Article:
Separation of concerns in a React App

Image by bluebudgie from Pixabay

Bootstrapping an application with several global dependencies can be tricky. Internationalization, Authentication, Component library, Theme, Routing, State management, Session management, Error Boundaries etc are some of the pieces you will need to provide throughout your React App.

In this article I’ll try to present a pattern to separate concerns in a clean way. There are no original ideas here. The essence of it is derived from blogs by Eric Elliott and Kent Dodds.

The end result would be something like this:

What I want to demonstrate is the how simply and nicely it is expressed. App has two personas. One that is authenticated and one that is not. Both require a different combination of global bootstrapping. The secret to this is how you write your HOC wrappers.

The HOC Wrappers

Here are some examples of Higher Order Components. These are not copy-paste ready but just a general guideline.

Set up i18n

Set up react-router

The common UI pieces that envelops the App features

Protect your feature from crashing the full app. There is a nice example available here:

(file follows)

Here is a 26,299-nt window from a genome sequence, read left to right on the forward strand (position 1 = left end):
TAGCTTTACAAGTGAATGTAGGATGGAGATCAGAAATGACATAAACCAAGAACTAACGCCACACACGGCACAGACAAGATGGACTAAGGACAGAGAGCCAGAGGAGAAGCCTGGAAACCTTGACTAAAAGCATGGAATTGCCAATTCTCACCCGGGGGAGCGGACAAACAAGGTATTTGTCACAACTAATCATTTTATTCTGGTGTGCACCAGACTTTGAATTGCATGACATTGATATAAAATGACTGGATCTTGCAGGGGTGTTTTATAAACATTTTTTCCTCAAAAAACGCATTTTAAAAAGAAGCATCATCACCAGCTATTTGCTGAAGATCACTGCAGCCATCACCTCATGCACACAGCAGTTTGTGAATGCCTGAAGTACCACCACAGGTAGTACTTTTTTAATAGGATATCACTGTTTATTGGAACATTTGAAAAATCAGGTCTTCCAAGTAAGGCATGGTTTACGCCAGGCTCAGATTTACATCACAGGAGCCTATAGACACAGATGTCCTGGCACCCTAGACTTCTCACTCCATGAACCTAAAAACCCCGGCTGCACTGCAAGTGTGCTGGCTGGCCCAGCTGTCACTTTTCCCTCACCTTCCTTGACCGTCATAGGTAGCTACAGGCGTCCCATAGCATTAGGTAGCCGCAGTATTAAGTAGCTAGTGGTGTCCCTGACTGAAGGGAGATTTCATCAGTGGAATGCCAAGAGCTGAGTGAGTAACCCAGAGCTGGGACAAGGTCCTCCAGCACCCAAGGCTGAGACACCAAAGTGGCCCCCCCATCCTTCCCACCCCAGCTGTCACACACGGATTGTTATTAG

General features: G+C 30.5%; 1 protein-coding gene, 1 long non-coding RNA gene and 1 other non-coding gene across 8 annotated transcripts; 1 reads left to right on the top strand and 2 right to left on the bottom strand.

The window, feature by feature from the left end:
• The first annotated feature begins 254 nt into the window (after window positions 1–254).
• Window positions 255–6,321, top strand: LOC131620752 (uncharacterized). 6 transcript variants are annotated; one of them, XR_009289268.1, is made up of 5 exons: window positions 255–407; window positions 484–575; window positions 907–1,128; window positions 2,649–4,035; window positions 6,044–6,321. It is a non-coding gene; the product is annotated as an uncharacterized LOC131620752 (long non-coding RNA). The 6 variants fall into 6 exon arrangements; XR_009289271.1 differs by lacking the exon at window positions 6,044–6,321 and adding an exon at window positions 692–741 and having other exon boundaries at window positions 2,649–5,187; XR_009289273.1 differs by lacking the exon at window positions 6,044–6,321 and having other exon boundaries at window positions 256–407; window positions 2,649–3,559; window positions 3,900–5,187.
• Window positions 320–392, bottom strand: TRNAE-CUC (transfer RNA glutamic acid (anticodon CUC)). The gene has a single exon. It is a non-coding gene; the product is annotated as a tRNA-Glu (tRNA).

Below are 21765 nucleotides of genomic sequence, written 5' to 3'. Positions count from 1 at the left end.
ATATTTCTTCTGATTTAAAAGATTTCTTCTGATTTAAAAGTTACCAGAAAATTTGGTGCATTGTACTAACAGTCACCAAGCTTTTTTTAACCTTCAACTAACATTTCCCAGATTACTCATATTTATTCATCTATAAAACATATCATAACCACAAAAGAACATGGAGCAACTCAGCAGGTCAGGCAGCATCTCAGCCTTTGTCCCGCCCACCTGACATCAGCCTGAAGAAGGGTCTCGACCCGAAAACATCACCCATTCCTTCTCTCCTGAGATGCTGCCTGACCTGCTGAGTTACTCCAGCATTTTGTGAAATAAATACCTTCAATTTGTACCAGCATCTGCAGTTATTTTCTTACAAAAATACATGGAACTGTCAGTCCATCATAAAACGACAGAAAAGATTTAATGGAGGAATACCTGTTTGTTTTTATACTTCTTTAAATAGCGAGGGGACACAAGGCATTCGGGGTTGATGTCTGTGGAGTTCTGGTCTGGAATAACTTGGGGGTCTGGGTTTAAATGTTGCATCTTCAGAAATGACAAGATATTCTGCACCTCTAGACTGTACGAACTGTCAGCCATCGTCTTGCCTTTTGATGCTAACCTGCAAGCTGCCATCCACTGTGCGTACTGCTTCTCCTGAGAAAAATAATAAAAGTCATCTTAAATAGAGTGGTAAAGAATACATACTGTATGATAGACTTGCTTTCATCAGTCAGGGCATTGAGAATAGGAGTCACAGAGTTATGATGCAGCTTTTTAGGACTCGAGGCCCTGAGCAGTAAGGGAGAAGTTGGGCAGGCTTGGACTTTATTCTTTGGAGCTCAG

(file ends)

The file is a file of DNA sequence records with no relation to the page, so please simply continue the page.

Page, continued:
For example.

If you have noticed, all these HOC wrappers have the same function signature:

This means that you can compose them very nicely. An authenticated page will have different set of concerns than an unauthenticated page, such as Redux. You can compose two different Page behaviors:

Now it becomes very straightforward to setup your App:

This pattern provides a clean way to compose your app features inside a certain Context. You can augment some of these contexts by providing custom useContext() hooks. Say you want to use the logged user name in other parts of the app. For libraries such as Redux, the context is already provided and the hooks provided by the library is enough.

As simple as that. Hooks in libraries such as Redux will readily work once you’ve enclose the app in its Context Provider.

What is presented in this article is a simple yet powerful pattern that can bootstrap a ReactApp with very isolated, loosely coupled implementations. Extending them or adding new ones become very easy. All you need to do it is to create a HOC and compose it as shown above.

You can also use this pattern to create multiple global contexts and make them available to features in the app via hooks. More on that in my next article on State Management.

Frontend Architect, San Jose, CA